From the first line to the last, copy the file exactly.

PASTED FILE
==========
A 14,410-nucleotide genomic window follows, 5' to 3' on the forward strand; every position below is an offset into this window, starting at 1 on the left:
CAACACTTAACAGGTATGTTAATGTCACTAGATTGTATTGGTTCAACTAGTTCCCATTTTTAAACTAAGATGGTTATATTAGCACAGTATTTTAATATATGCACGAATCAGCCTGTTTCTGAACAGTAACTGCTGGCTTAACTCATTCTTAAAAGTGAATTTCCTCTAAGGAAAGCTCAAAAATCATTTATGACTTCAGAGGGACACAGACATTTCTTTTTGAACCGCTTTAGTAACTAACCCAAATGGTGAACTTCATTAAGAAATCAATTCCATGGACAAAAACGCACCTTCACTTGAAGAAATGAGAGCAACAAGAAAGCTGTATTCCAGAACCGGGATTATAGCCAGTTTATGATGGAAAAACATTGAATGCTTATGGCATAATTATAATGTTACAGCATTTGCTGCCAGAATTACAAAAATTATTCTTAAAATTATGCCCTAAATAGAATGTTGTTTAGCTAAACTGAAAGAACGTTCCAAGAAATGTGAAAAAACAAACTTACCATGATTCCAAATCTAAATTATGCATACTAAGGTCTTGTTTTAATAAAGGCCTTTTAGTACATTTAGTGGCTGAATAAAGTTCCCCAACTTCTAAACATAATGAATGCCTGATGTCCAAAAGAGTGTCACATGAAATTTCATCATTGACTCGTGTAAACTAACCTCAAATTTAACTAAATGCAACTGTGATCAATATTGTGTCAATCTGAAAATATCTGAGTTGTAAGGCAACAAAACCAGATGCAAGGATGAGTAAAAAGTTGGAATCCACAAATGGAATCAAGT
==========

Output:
A 14,410-nucleotide genomic window follows, 5' to 3' on the forward strand; every position below is an offset into this window, starting at 1 on the left:
CAACACTTAACAGGTATGTTAATGTCACTAGATTGTATTGGTTCAACTAGTTCCCATTTTTAAACTAAGATGGTTATATTAGCACAGTATTTTAATATATGCACGAATCAGCCTGTTTCTGAACAGTAACTGCTGGCTTAACTCATTCTTAAAAGTGAATTTCCTCTAAGGAAAGCTCAAAAATCATTTATGACTTCAGAGGGACACAGACATTTCTTTTTGAACCGCTTTAGTAACTAACCCAAATGGTGAACTTCATTAAGAAATCAATTCCATGGACAAAAACGCACCTTCACTTGAAGAAATGAGAGCAACAAGAAAGCTGTATTCCAGAACCGGGATTATAGCCAGTTTATGATGGAAAAACATTGAATGCTTATGGCATAATTATAATGTTACAGCATTTGCTGCCAGAATTACAAAAATTATTCTTAAAATTATGCCCTAAATAGAATGTTGTTTAGCTAAACTGAAAGAACGTTCCAAGAAATGTGAAAAAACAAACTTACCATGATTCCAAATCTAAATTATGCATACTAAGGTCTTGTTTTAATAAAGGCCTTTTAGTACATTTAGTGGCTGAATAAAGTTCCCCAACTTCTAAACATAATGAATGCCTGATGTCCAAAAGAGTGTCACATGAAATTTCATCATTGACTCGTGTAAACTAACCTCAAATTTAACTAAATGCAACTGTGATCAATATTGTGTCAATCTGAAAATATCTGAGTTGTAAGGCAACAAAACCAGATGCAAGGATGAGTAAAAAGTTGGAATCCACAAATGGAATCAAGT